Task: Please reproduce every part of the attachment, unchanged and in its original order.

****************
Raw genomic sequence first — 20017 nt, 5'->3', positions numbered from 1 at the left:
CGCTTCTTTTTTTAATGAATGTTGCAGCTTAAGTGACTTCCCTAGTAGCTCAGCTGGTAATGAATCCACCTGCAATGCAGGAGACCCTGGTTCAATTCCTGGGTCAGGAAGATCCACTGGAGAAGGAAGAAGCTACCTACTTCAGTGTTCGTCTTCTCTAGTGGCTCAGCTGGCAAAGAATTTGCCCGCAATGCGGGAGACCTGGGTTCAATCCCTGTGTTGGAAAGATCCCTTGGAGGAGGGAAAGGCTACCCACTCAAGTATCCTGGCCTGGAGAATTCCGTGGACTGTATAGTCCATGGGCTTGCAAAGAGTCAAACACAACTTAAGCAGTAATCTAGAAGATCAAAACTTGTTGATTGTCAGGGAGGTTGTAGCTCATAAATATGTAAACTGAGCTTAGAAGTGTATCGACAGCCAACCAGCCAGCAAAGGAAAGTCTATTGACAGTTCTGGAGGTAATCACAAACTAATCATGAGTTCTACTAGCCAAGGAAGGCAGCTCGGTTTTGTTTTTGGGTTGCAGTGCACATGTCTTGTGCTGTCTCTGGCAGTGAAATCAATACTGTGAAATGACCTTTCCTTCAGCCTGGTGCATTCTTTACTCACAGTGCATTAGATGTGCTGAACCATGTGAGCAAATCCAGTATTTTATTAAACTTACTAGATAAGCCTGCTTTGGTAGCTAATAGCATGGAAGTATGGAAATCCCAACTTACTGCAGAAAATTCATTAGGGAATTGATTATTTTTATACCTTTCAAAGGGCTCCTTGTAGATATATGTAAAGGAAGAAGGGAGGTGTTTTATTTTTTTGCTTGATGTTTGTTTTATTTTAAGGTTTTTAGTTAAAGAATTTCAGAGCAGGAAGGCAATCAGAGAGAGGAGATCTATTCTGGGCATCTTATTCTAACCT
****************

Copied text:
Raw genomic sequence first — 20017 nt, 5'->3', positions numbered from 1 at the left:
CGCTTCTTTTTTTAATGAATGTTGCAGCTTAAGTGACTTCCCTAGTAGCTCAGCTGGTAATGAATCCACCTGCAATGCAGGAGACCCTGGTTCAATTCCTGGGTCAGGAAGATCCACTGGAGAAGGAAGAAGCTACCTACTTCAGTGTTCGTCTTCTCTAGTGGCTCAGCTGGCAAAGAATTTGCCCGCAATGCGGGAGACCTGGGTTCAATCCCTGTGTTGGAAAGATCCCTTGGAGGAGGGAAAGGCTACCCACTCAAGTATCCTGGCCTGGAGAATTCCGTGGACTGTATAGTCCATGGGCTTGCAAAGAGTCAAACACAACTTAAGCAGTAATCTAGAAGATCAAAACTTGTTGATTGTCAGGGAGGTTGTAGCTCATAAATATGTAAACTGAGCTTAGAAGTGTATCGACAGCCAACCAGCCAGCAAAGGAAAGTCTATTGACAGTTCTGGAGGTAATCACAAACTAATCATGAGTTCTACTAGCCAAGGAAGGCAGCTCGGTTTTGTTTTTGGGTTGCAGTGCACATGTCTTGTGCTGTCTCTGGCAGTGAAATCAATACTGTGAAATGACCTTTCCTTCAGCCTGGTGCATTCTTTACTCACAGTGCATTAGATGTGCTGAACCATGTGAGCAAATCCAGTATTTTATTAAACTTACTAGATAAGCCTGCTTTGGTAGCTAATAGCATGGAAGTATGGAAATCCCAACTTACTGCAGAAAATTCATTAGGGAATTGATTATTTTTATACCTTTCAAAGGGCTCCTTGTAGATATATGTAAAGGAAGAAGGGAGGTGTTTTATTTTTTTGCTTGATGTTTGTTTTATTTTAAGGTTTTTAGTTAAAGAATTTCAGAGCAGGAAGGCAATCAGAGAGAGGAGATCTATTCTGGGCATCTTATTCTAACCT